The former US president pushed Sudan to follow suit while he was still in power. The UAE promised financial support and the US agreed to lift the sanctions imposed on Khartoum under the brutal regime of Bashir.
Burhan was very enthusiastic and receptive to this scheme. Yossi Cohen, at that time the chief of Mossad, met with the generals and intelligence chiefs and promised to help them with know-how, technology and equipment.
In February 2020, Israel’s then-prime minister Benjamin Netanyahu flew to Kampala, met with Burhan under the auspices of Ugandan President Yoweri Museveni and promised him the sky.
But Burhan was restrained by the political parties, trade unions and left-wing circles led by Prime Minister Abdalla Hamdok, which had misgivings about relations with Israel. Burhan, who had domestic problems with his civilian opponents, had to take into consideration the opposing voices against Israel. Eventually a compromise was struck.
On 23 October 2020, Israel and Sudan announced the establishment of formal bilateral ties for the first time, making Sudan the sixth Arab country, after Egypt, Jordan, the UAE, Bahrain, and Morocco, to fully recognize the state of Israel. But a treaty was not signed, and diplomatic relations were not formed. Yet, from the Sudanese point of view, the sheer fact of recognizing Israel was a breakthrough.
A fragile situation
Since 1958, Sudan has had a law that forbids relations with Israel. This outlawed business with Israelis as well as business relationships with Israeli companies or companies with Israeli interests. The law also forbade the direct or indirect import of any Israeli goods.
Not that the law prevented Sudanese leaders, state officials and especially intelligence and military officers maintaining secret ties with their Israeli counterparts. Clandestine cooperation in the late 70s and 80s, which enabled Israel to lift Ethiopian Jews from refugee camps in Sudan and smuggle them to Israel, was just one example of such ties.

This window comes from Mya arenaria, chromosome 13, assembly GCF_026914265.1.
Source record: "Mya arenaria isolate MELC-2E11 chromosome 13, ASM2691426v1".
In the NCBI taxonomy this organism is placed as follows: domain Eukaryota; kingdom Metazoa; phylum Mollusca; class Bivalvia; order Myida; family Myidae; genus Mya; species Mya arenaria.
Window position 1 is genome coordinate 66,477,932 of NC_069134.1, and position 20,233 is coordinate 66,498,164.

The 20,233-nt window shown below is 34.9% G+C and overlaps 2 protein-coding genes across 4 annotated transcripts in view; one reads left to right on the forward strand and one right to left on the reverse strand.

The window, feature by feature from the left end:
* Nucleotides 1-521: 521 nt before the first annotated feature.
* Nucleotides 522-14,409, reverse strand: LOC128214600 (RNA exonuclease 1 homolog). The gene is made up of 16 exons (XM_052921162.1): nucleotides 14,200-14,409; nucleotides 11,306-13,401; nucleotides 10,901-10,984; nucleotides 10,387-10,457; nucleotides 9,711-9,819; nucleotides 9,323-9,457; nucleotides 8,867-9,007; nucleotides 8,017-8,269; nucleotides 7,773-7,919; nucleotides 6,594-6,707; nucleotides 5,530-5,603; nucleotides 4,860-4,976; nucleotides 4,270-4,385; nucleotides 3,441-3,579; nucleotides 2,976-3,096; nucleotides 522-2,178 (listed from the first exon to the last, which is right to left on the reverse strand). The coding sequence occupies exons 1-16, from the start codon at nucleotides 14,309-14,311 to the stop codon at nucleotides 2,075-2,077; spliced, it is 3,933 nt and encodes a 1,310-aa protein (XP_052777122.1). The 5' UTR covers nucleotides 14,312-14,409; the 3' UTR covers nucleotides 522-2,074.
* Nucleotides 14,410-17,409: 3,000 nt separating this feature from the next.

The Sudanese leader at that time, Ja’afar Nimeiri, and his security chief Abu Taib turned a blind eye in return for bribes of $30m, which they deposited in secret bank accounts abroad.
Now Burhan has rid himself of the civilian elements and established a military government, and he can move forward with his old plans to establish relations with Israel. Whether he will do it or not is in doubt, however.
As he needs to deal with the fragility of the situation and suppress widespread unrest and protest, Burhan has more urgent matters to deal with than to walk with open eyes into the Israeli minefield.
The Israeli government knows this very well. Sudan’s military, which remains sympathetic to Israel, will have to wait for a more appropriate time. Israeli hopes are diminishing because the administration of US President Joe Biden has already denounced the coup and threatened to withhold financial aid amounting to $700m.
Thus, Israel is trapped in a catch-22. situation. A military government that wants to form ties with Israel cannot deliver. On the other hand, if Sudan has a civilian democratic and free government, the chances of having peace with Israel are very slim.
Yossi Melman is an Israeli security and intelligence commentator and co-author of Spies Against Armageddon